Sunday, March 13, 2011
At precisely eight o'clock this morning, David Boyer, the notorious Vincennes, Indiana plagiarist poured himself a cup of fresh coffee, put his tin foil hat on his head and turned the TV on as he sat down to compose a trial list of imaginary ailments to excuse his crimes. He was in the middle of descibing his baffling allergy to Doritos as a medically documented cause of wanton plagiary, when a TV news flash caught his attention.
The astounding announcement that Gort, the most famous alien policeman of all time, was coming to Vincennes, Indiana to deliver to him an ultimatum so terrified the prevaricating plagiarist that he literally crawled across his kitchen table to get a closer look at the picture. Fear squeezed Boyer's heart and slowed his pulse to near Yogi levels.
Dean Koontz, he thought. Somebody must have told him that I ripped off Dean Koontz. They love Dean Koontz. Gort will lock me up in an asteroid until I turn into a mummy.
With his still nicotine stained fingers, Boyer turned up the volume.
"So," the announcer was asking the giant alien policeman, "is it true that you're walking to deliver a message to David Boyer on the first of April?"
"Gort, Klatu, Barada, Nikto, Boyer," said Gort.
"Is that all you know how to say?" asked the announcer.
The TV screen flashed bright red like a ruby on fire, and when the eerie radiance faded the announcer had disappeared and the visor that looked like Gort's alien eyebrows pulsed with a palpable anger as though it were ready to shoot out another terrible disintegration ray.
"Gort, Klatu, Barada, Nikto, Boyer," Gort said again.
Somebody must have told him I ripped off Clive Barker, too, thought Boyer.
Friday, March 4, 2011
Gort, Klatu, Barada Boyer
YouTube viewers were held spellbound by the sight of history's most famous blind police alien- known affectionately as "Gort"- walking across Lake Michigan toward Vincennes, Indiana to deliver the notorious plagiarist David Boyer a message from the InterGalactic Council of Federated Planets.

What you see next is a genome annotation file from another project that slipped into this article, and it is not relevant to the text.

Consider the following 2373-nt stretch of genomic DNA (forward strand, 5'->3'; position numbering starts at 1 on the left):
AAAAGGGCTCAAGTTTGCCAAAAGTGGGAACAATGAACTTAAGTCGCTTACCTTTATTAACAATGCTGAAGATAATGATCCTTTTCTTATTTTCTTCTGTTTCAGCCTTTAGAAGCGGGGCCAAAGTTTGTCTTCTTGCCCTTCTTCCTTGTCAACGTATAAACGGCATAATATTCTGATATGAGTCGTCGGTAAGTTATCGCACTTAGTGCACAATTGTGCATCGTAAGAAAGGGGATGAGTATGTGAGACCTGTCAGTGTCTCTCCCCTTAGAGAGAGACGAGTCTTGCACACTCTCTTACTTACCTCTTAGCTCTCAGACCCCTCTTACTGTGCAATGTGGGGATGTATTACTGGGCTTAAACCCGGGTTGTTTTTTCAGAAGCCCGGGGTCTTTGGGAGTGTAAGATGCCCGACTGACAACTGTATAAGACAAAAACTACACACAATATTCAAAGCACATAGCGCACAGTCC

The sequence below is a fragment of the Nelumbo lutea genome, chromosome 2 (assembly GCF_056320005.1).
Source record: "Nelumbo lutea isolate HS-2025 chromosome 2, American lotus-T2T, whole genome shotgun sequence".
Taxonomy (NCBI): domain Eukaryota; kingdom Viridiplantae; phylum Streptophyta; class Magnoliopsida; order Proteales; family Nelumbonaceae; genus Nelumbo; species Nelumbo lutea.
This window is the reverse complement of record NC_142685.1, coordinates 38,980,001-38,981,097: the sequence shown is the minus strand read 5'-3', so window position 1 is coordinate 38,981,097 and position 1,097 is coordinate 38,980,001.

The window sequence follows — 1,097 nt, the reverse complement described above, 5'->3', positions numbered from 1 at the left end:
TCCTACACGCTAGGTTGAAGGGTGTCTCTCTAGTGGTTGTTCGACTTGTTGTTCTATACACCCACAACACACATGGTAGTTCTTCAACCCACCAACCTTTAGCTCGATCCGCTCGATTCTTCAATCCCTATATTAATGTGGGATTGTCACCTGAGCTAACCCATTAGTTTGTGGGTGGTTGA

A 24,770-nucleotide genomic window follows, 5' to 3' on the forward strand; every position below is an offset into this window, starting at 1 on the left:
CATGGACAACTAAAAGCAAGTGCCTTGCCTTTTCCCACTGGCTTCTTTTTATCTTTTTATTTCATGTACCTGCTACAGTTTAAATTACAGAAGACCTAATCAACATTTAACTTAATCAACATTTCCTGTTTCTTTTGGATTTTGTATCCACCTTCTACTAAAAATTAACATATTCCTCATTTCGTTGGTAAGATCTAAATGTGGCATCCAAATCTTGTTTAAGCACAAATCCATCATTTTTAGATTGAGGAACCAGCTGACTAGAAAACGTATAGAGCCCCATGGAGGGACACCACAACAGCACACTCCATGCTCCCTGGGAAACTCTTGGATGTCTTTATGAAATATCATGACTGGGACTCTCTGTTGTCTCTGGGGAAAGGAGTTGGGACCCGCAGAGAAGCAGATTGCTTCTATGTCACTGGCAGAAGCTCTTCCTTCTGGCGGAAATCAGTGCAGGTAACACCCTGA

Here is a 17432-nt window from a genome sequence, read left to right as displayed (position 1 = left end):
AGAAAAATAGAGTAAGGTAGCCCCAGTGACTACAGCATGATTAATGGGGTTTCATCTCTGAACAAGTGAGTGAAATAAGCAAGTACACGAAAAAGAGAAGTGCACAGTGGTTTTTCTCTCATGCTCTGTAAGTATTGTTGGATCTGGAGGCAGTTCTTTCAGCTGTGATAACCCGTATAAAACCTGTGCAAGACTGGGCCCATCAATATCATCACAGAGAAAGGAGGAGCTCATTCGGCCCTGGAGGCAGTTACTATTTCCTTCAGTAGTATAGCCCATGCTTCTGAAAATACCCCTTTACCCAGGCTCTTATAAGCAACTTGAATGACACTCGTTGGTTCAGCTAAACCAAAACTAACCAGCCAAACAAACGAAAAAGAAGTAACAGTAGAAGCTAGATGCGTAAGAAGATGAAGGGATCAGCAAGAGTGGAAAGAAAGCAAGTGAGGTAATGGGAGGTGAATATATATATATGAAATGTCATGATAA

Lady Gaga was heard to say, "Love that hat."
In fact, according to Dr. T. Foil, of the University of Vincennes, the hat serves a utilitarian function acting as a collecting transceiver to absorb the bright yellow rays emitted from his "tie" (perhaps a cleverly disguised alien device that our poor human minds only interpret as a tie) so that Gort's alien brain can interpret the signals and provide him with the coordinates of his position so he doesn't get lost.
"I don't go with that metaphor thing," said Dr. Foil. "Sure the great plagiarist is also known as 'Tin Foil Dave,' so it could be interpreted by people with a literature degree that its really symbolic of homage to Mr. Boyer, but that thing on Gort's head looks more as though it was either constructed from the residual matter scatter of an exploding supernova or shiny matter from a supercollider."
He paused, shoved a Q-Tip in his ear, and added, "Did you ever notice how often we scientists use the word super?"
A large crowd of reporters gathered on the shoreline to await Gort's arrival. The brisk wind of earlier morning had died down, but nervous tension filled the air. Imagine, we would be the first humans to pose questions to the great Gort.
"How do you suppose he does it?" a perky cub reporter asked me.
"Hovercraft shoes," I said. "Only way to walk on water. Got to use good batteries though."
"Not that," she laughed. "I mean how can he find his way across the galaxy when he's blind?"
It was a good point, of course. I'd worn blind-guy glasses in a bar once to pick up co-eds, but after the first hour of dark shades and tapping a cane to find my way around, I started believing I was blind, so I had to quit and pretend I was rich instead.
"I got a better question," I said.
That got her attention. She pulled a red curl back behind her ear and asked me what it was.
"Ever wonder what he's going to tell the plagiarist? Word is he's got a warning for Boyer."
"Do you know something that I don't?"
I knew I had her. She wasn't going to let me alone until told her what I knew.
The crowd was starting to get noisy. Gort was only twenty feet away from the shoreline, walking on water like he was born to, his dark sunglasses aiming straight at us.
The entire City Council of Vincennes, IN had driven up to be here to witness the last leg of the alien top cop's pilgrimage. They were carrying signs that read, "We don't know anyone named Boyer."
The redhead poked me in the ribs. "So what's Gort going to tell him?"
"Ask me in four weeks," I said.
"Why four weeks?"
"I'll tell you on April first."
And I'll tell the rest of you on April 1st, too.